When I started my sartorial rebirth, well over half the clothes in my wardrobe were black. I had been favoring black since at least age 14, when I padded around barefoot in my favorite black leotard and patched jeans, through college, where I swooped across campus in a long black wool cloak, to clubbing's black miniskirt, graduate school's black v-neck pullover, pregnancy's black cotton maternity dress, poetry readings' black portrait neckline, and so on for nearly forty years. My mother told me she didn't think I should wear so much black; when I asked her why she could only say that it depressed her. She said it for so many years that I never really heard her. A painting teacher said she didn't use black, but darkest purple or brown instead; she considered black a color that hurt spiritual energy. I thought she was making an aesthetic mistake.
Now the daughter who was a baby when I took that painting class was 10, and she was starting to tease me: "mom, you're wearing black again? don't you ever wear anything but black?" I finally started to think about it. I was defensive. "I wear other colors!" "Well, show me!" So I wore some other colors for a couple of days straight. It felt interesting.
Then a week later, at last year's July Stonecoast residency, I was talking with two of our fourth-semester students about the upcoming graduation ceremony: two wonderful, wise, women writers, one deeply grounded and active in Yoruba tradition, and one in the Inuit culture. Neither of them wanted to wear the standard black robes to the ceremony. They told me that in each of their cultures, black was considered a "heavy" color to wear, one that could interfere with one's openness to spirit. Here were two people from entirely different spiritual traditions, with both of whom I felt much in common on a deep level, corroborating form the perspectives of their own cultures what my mother and daughter had intuitively felt.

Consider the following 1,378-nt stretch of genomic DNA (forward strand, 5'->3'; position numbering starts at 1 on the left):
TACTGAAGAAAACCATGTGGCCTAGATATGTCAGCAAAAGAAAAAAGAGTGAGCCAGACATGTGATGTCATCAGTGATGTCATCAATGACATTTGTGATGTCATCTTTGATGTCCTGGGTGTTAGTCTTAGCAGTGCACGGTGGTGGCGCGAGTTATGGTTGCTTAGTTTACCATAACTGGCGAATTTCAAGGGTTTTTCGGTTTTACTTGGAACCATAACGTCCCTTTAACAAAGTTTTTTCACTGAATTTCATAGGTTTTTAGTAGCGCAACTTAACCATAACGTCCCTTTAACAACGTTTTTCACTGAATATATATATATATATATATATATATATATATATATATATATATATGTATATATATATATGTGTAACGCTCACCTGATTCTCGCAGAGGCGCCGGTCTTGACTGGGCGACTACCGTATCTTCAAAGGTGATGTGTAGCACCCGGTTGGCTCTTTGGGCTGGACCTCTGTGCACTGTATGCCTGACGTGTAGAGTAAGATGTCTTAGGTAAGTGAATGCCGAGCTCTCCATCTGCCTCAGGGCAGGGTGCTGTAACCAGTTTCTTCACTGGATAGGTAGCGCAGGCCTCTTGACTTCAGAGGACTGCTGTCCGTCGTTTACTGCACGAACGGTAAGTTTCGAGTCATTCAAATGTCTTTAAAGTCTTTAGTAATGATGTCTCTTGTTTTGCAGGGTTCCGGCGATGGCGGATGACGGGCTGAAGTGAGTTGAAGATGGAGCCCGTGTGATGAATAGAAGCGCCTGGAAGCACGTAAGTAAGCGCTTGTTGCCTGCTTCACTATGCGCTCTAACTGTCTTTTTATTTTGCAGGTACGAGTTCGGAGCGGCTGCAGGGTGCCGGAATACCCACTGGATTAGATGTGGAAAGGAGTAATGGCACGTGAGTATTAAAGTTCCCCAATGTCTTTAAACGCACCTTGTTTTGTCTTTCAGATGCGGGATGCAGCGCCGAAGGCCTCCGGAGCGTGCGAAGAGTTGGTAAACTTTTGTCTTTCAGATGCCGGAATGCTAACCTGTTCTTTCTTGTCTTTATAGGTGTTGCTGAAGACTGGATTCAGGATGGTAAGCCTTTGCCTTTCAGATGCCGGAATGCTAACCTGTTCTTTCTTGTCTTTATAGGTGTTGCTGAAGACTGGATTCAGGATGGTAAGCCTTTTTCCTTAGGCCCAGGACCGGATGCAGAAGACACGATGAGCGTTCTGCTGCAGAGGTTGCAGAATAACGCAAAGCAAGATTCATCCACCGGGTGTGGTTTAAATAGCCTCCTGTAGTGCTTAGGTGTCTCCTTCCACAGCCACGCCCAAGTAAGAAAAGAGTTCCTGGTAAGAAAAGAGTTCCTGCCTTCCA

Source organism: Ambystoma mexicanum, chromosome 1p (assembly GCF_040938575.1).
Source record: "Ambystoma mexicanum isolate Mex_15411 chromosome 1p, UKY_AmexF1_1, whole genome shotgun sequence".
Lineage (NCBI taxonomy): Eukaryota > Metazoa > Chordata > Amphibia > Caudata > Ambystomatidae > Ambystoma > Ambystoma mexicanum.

As I thought it over, I considered more seriously the voices I had been writing off for so long, and I began to notice how defensively and reflexively I had responded to my mother and my daughter. My attachment to wearing black was more than a fashion convenience; perhaps it had gradually become more like an addictive habit. After dressing primarily in black for nearly four decades, without even realizing it, I'd become so attached to the color that I couldn't imagine not wearing it. What if, like any addiction, it was also beginning to interfere with the fullest living of my life? I decided to try an experiment which shocked me by how novel and radical it would be: I would not wear black for a week and see how it felt. . .
It felt like coming out of a cave, a revelation at the cellular level. Pounds of internal heaviness lifted off me. After two or three weeks, I felt as if the sun were peeping out from behind private clouds. I began removing black things from my closet--at first just duplicate sweaters and jackets. As I went through one week after another in other colors, I began to feel lighter, happier, gayer, indescribably, incrutably easier in every way. More weeks went by and I removed more and more, finally feeling the need to purge every black accessory, down to the last belt. I put my very favorite black items in storage just in case, went to the thrift shop, and discovered new favorite colors. Fuschia replaced maroon, tan and apple replaced rust and sage. I indulged in chocolate brown and became drawn to my childhood favorites, navy blue and turquoise, again, after avoiding blue for twenty years.
After two or three months, much of the heaviness I had been carrying felt flushed out, but it took at least six months before I felt as if I wasn't bearing the accumulated decades of vibrational weight under my skin anymore. Yesterday, about nine months after I stopped wearing black, I was going through summer clothes and, somewhat to my surprise, felt like keeping two black sleeveless dresses. I hung them up gingerly, feeling the way I felt when I started adding the occasional cup of decaf coffee back into my life after quitting coffee drinking decades ago. I may be ready to wear black again now, in great moderation. But I doubt I will ever want to go all the way back. And I am now thinking very carefully about the colors painted on our walls...